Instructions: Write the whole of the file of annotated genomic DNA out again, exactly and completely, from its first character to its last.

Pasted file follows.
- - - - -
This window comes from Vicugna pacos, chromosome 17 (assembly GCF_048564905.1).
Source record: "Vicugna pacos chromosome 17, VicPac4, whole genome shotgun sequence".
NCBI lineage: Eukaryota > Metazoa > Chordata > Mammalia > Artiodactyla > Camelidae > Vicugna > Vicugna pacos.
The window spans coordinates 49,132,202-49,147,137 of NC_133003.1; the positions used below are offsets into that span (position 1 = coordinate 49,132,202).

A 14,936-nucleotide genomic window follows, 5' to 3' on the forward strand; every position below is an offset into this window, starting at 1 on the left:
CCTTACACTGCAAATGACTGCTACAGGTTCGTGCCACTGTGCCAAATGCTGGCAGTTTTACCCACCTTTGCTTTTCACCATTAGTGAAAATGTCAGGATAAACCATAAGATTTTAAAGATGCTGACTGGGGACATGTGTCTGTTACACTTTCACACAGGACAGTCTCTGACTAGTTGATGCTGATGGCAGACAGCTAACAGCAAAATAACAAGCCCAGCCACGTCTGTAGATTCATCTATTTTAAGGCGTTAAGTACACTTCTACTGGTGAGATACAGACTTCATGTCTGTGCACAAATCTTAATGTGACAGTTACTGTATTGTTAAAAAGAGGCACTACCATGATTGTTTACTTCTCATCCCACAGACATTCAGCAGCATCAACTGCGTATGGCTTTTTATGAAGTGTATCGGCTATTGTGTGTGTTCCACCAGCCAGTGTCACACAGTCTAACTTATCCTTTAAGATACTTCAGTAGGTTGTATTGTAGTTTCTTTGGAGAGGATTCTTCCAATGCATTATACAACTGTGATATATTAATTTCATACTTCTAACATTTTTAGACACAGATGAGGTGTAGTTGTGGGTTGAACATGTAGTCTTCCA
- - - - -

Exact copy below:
This window comes from Vicugna pacos, chromosome 17 (assembly GCF_048564905.1).
Source record: "Vicugna pacos chromosome 17, VicPac4, whole genome shotgun sequence".
NCBI lineage: Eukaryota > Metazoa > Chordata > Mammalia > Artiodactyla > Camelidae > Vicugna > Vicugna pacos.
The window spans coordinates 49,132,202-49,147,137 of NC_133003.1; the positions used below are offsets into that span (position 1 = coordinate 49,132,202).

A 14,936-nucleotide genomic window follows, 5' to 3' on the forward strand; every position below is an offset into this window, starting at 1 on the left:
CCTTACACTGCAAATGACTGCTACAGGTTCGTGCCACTGTGCCAAATGCTGGCAGTTTTACCCACCTTTGCTTTTCACCATTAGTGAAAATGTCAGGATAAACCATAAGATTTTAAAGATGCTGACTGGGGACATGTGTCTGTTACACTTTCACACAGGACAGTCTCTGACTAGTTGATGCTGATGGCAGACAGCTAACAGCAAAATAACAAGCCCAGCCACGTCTGTAGATTCATCTATTTTAAGGCGTTAAGTACACTTCTACTGGTGAGATACAGACTTCATGTCTGTGCACAAATCTTAATGTGACAGTTACTGTATTGTTAAAAAGAGGCACTACCATGATTGTTTACTTCTCATCCCACAGACATTCAGCAGCATCAACTGCGTATGGCTTTTTATGAAGTGTATCGGCTATTGTGTGTGTTCCACCAGCCAGTGTCACACAGTCTAACTTATCCTTTAAGATACTTCAGTAGGTTGTATTGTAGTTTCTTTGGAGAGGATTCTTCCAATGCATTATACAACTGTGATATATTAATTTCATACTTCTAACATTTTTAGACACAGATGAGGTGTAGTTGTGGGTTGAACATGTAGTCTTCCA